Hello everyone; yes, it is I, Chess the purebred border collie, yet again. You may remember me from such posts as “After The Equinox” and “Leafage And Branchage”, among so many others.
Here I am in a characteristic pose. That is, wondering why the guy I live with is trying to take my picture instead of giving me the biscuit I so desperately need. And of course instead of focusing.
Yesterday, this appeared on the driveway after our morning walk.
It was almost dejà vu all over again. The difference was that this was sand. The guy I live with spent all day moving sand, which he said was extremely boring, but not nearly as boring as it was being me, stuck inside the house, instead of herding the wheelbarrow around the garden. The guy I live with said it would hurt if one of my paws were run over by a wheelbarrow full of sand. I knew that wouldn’t happen, and I was sad. I even howled a little, which I learned from my buddy Slipper. In fact, my buddy Slipper really knew how to pour it on; when he was sick, and the guy I live with had to leave the house for what he insisted was “a very good reason”, my buddy Slipper would say, in his saddest voice, that it was okay if he got left but he was really sick and might not be here when the guy I live with came home, but it was okay to go ahead and leave him if he was willing to take that horrible chance.
The sand went into, or onto, “the new rock garden”. He’s calling it that now instead of “the pile of gravel” because he says that’s more evocative. I’m sure he’s right.
It looks way too high to me. He claims it will settle during the winter, and, horror of horrors, he won’t be planting anything in it until this time next year. In other words, he has to wait.
There are few things in life that are worse than having to wait. I wait a lot. I prefer instant gratification, like most normal creatures. But the guy I live with says it’ll be worth the wait, because patience is a virtue, etc.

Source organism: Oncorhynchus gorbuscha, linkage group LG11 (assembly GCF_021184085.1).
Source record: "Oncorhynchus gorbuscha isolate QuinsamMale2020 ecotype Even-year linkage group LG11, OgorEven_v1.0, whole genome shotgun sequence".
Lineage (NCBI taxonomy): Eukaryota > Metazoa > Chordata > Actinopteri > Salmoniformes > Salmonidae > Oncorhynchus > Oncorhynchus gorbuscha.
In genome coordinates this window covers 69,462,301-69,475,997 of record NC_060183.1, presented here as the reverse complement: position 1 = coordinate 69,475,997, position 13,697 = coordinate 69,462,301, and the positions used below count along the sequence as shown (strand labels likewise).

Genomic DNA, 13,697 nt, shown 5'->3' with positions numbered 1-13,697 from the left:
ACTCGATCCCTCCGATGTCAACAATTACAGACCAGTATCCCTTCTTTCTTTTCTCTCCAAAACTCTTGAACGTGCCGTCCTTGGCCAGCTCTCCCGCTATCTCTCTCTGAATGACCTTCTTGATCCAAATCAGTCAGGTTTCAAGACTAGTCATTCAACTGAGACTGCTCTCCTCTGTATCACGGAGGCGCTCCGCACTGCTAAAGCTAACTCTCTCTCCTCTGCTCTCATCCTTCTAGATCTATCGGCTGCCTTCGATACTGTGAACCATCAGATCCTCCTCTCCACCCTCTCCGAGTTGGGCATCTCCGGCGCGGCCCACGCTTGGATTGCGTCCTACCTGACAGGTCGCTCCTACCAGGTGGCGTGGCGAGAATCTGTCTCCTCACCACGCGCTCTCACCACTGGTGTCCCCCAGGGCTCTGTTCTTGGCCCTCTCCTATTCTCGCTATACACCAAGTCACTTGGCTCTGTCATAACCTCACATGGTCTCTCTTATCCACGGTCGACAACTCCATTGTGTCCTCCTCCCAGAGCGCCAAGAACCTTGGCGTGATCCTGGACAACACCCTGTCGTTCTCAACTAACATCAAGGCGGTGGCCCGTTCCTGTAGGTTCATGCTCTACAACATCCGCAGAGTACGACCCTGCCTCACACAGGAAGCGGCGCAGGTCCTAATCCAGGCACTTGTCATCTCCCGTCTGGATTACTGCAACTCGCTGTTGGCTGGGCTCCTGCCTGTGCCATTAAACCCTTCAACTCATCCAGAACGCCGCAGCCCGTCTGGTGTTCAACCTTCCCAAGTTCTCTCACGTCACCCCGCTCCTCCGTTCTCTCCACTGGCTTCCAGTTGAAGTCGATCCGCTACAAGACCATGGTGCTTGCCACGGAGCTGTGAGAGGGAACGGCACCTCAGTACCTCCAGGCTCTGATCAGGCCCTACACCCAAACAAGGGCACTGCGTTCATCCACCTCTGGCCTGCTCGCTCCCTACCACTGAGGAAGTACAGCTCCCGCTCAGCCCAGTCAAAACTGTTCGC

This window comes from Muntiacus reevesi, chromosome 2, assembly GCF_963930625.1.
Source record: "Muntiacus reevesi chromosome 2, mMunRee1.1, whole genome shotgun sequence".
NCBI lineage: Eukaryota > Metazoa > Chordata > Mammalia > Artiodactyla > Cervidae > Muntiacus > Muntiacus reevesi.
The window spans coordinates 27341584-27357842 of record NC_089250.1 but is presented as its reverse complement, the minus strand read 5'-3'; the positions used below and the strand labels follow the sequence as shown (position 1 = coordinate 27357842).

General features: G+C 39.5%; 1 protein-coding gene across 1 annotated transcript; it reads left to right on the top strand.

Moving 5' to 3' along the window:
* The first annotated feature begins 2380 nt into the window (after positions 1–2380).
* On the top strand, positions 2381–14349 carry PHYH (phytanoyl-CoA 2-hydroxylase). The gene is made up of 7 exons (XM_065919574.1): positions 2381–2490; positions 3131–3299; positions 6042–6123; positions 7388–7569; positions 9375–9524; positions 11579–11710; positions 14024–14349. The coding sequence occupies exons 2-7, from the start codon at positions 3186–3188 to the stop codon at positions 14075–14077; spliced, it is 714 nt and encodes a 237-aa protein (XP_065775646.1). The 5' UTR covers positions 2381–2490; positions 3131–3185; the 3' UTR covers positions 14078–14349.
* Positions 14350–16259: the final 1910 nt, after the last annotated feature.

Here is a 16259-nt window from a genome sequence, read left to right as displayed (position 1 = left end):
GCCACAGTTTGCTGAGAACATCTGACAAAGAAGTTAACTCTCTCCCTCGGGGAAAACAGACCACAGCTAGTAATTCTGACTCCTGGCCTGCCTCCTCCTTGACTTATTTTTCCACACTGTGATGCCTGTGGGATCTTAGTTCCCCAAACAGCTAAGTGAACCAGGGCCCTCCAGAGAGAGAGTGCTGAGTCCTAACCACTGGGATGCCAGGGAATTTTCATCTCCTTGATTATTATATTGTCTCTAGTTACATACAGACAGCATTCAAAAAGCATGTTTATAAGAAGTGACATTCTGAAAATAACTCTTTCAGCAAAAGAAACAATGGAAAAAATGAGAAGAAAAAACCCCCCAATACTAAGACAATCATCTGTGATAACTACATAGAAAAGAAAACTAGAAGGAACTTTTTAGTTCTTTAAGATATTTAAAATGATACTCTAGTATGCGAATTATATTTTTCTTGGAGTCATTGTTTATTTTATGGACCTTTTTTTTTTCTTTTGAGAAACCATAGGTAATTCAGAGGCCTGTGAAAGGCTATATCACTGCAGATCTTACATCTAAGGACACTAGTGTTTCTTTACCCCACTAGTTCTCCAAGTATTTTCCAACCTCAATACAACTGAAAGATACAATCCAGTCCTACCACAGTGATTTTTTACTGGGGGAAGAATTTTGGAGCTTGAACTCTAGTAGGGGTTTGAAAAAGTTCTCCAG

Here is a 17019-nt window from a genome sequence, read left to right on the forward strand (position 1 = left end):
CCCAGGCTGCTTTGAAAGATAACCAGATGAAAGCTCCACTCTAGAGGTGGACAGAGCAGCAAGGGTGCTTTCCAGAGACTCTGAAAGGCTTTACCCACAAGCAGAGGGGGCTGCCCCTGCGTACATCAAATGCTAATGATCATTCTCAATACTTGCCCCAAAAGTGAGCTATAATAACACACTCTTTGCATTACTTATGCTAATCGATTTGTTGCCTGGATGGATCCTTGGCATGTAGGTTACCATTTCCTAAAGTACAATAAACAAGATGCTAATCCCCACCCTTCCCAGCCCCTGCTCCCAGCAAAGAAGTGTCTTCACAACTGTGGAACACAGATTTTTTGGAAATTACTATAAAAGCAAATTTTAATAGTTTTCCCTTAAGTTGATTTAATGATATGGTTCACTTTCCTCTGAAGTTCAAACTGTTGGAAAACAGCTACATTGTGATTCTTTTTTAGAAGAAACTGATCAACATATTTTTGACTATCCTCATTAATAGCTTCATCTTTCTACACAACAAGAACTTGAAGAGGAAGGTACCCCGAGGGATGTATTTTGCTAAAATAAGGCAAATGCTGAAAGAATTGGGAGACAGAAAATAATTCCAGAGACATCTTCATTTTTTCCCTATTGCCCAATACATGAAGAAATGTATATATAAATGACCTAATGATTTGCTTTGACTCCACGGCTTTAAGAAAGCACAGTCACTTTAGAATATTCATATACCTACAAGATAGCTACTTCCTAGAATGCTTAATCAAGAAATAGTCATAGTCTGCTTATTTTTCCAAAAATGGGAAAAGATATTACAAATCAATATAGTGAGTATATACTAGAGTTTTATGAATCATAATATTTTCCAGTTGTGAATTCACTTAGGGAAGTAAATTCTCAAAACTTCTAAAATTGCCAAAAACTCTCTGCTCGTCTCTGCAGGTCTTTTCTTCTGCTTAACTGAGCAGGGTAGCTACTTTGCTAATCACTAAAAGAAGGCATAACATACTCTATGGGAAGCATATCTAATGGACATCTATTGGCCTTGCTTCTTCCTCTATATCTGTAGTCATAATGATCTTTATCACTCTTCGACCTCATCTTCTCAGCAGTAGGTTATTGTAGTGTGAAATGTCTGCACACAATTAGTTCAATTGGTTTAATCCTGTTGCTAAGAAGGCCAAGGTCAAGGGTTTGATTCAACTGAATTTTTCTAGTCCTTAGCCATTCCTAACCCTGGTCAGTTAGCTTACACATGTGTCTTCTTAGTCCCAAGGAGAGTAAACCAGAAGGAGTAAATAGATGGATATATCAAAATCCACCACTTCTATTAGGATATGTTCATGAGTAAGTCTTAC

He says the sand and gravel will change color over the winter. And that he has to dig a little compost into it.
You can sort of see how high it is with me standing there. I’m not especially huge, if you didn’t know.
The guy I live with said he has to think very carefully about what he will plant there, since he piled the gravel there to grow more of the kinds of plants he wanted to grow, and can’t give in to temptation in the mean time. I don’t know how he’s going to manage that. “Giving in to temptation”, he claims, “is the essence of gardening.”
Well, whatever. The pile of gravel, in truth, isn’t so weird as it might seem like it is, because there’s a raised bed on the other side of the path, and in fact the whole back yard, except the “way back” is a bunch of raised beds. Digging in the soil in the flat part of the garden is exactly like trying to spoon out frozen ice cream. (The soil in the “way back” is much, much better; it’s the natural soil here.)
Right at the bottom of this picture is a small plant of Daphne arbuscula, in flower even as I type.
And. for the sake of nostalgia, here I am when I was much younger, sitting on the park bench.
What else? There’s not much going on, or, maybe there is but no pictures have been taken of it, except these funny little fungus things that popped up in the lawn.
They came from the bagged compost the guy I live with strewed all over the areas he seeded. I think they’re spooky.
I guess that’s all. Oh, there’s a really silly picture of me that I might as well share. These pictures get taken because the guy I live with spends a lot of time sitting on the ground with his camera, waiting for something to happen, and I come out to see what he’s doing, and I like getting really close to him, and he thinks it’s funny to take my picture when I’m right in front of him.
Until next time, then.